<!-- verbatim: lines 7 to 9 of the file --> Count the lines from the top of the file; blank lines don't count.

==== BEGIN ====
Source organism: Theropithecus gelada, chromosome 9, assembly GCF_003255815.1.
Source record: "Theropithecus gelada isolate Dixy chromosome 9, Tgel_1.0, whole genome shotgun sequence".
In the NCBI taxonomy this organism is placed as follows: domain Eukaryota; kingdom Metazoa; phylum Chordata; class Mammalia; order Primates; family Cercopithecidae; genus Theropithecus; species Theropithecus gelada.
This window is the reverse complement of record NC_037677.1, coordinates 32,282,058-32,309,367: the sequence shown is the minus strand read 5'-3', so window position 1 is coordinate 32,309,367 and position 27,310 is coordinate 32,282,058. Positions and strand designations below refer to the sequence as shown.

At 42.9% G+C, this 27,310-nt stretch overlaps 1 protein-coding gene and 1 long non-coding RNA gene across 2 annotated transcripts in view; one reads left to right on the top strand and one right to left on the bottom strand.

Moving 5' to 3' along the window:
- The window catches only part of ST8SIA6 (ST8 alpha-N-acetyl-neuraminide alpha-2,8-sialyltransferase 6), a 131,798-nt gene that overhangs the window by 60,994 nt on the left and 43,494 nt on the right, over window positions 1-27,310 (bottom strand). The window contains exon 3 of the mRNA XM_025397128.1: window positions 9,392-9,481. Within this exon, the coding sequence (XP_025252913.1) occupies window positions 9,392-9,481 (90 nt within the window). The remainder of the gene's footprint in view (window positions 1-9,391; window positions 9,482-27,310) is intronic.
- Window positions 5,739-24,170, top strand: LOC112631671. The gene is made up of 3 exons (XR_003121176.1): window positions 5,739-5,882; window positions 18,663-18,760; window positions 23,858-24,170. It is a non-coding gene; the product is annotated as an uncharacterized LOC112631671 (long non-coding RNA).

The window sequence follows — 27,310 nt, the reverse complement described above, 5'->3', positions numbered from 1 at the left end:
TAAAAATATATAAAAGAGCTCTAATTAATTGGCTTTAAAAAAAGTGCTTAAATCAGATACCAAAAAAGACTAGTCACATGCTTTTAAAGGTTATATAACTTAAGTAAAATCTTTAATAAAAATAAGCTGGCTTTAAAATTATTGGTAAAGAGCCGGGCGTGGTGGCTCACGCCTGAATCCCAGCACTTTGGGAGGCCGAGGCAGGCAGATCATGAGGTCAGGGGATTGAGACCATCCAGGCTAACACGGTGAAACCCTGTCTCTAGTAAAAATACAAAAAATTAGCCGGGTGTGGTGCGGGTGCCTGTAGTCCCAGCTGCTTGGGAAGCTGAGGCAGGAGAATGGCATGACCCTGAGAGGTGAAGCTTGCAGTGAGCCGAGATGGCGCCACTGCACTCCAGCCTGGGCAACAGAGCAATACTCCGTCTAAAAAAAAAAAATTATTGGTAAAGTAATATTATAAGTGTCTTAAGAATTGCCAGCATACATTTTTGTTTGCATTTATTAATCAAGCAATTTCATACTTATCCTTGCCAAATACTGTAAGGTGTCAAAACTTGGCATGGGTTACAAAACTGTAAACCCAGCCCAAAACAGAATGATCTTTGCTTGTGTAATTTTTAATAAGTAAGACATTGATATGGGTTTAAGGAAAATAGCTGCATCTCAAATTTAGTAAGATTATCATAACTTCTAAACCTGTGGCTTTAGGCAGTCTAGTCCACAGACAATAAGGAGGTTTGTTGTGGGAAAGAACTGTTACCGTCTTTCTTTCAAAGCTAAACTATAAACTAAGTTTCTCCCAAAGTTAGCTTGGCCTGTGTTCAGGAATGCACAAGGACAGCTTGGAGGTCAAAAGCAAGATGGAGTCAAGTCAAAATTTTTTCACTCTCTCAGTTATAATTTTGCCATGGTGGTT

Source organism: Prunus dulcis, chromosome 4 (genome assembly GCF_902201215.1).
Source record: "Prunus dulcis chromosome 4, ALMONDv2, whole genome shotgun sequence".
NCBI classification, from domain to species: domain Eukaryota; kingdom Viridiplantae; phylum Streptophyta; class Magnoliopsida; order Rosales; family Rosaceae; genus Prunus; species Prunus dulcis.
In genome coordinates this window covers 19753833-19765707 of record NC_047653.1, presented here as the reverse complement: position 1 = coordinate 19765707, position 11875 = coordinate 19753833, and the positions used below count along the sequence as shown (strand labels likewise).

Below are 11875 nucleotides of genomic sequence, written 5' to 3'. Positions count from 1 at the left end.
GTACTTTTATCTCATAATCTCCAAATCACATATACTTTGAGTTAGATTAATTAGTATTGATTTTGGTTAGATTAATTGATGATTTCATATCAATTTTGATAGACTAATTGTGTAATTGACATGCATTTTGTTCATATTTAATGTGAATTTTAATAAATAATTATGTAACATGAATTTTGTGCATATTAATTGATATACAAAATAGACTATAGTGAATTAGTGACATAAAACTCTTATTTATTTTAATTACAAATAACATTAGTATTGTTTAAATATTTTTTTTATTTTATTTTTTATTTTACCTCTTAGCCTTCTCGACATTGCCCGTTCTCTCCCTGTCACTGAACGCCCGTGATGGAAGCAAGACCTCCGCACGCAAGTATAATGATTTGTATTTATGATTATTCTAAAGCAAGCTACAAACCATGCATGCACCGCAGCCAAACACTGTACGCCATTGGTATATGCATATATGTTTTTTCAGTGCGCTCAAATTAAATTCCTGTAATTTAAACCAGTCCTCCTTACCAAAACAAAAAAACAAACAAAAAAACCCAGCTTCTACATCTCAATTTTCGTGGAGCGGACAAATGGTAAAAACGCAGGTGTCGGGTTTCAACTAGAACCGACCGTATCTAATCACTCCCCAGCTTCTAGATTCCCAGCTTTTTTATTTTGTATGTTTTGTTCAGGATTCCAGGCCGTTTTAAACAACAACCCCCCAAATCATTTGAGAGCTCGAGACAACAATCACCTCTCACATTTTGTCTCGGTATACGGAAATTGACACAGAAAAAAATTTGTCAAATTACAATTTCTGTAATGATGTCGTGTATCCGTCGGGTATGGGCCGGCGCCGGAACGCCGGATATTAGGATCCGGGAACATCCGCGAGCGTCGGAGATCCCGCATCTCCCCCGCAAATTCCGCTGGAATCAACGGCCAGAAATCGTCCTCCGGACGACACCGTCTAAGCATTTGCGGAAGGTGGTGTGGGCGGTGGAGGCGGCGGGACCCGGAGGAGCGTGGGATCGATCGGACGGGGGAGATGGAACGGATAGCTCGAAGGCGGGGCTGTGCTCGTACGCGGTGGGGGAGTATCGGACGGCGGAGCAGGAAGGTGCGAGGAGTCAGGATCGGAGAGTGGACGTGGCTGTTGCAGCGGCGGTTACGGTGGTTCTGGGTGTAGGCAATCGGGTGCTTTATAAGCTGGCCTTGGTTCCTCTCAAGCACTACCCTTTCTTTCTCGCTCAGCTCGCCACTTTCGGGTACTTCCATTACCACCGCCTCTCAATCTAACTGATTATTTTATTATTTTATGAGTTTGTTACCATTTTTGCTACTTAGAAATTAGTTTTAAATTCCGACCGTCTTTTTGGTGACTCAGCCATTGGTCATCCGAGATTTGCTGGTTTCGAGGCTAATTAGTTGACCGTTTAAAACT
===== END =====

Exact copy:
- The window catches only part of ST8SIA6 (ST8 alpha-N-acetyl-neuraminide alpha-2,8-sialyltransferase 6), a 131,798-nt gene that overhangs the window by 60,994 nt on the left and 43,494 nt on the right, over window positions 1-27,310 (bottom strand). The window contains exon 3 of the mRNA XM_025397128.1: window positions 9,392-9,481. Within this exon, the coding sequence (XP_025252913.1) occupies window positions 9,392-9,481 (90 nt within the window). The remainder of the gene's footprint in view (window positions 1-9,391; window positions 9,482-27,310) is intronic.
- Window positions 5,739-24,170, top strand: LOC112631671. The gene is made up of 3 exons (XR_003121176.1): window positions 5,739-5,882; window positions 18,663-18,760; window positions 23,858-24,170. It is a non-coding gene; the product is annotated as an uncharacterized LOC112631671 (long non-coding RNA).

The window sequence follows — 27,310 nt, the reverse complement described above, 5'->3', positions numbered from 1 at the left end: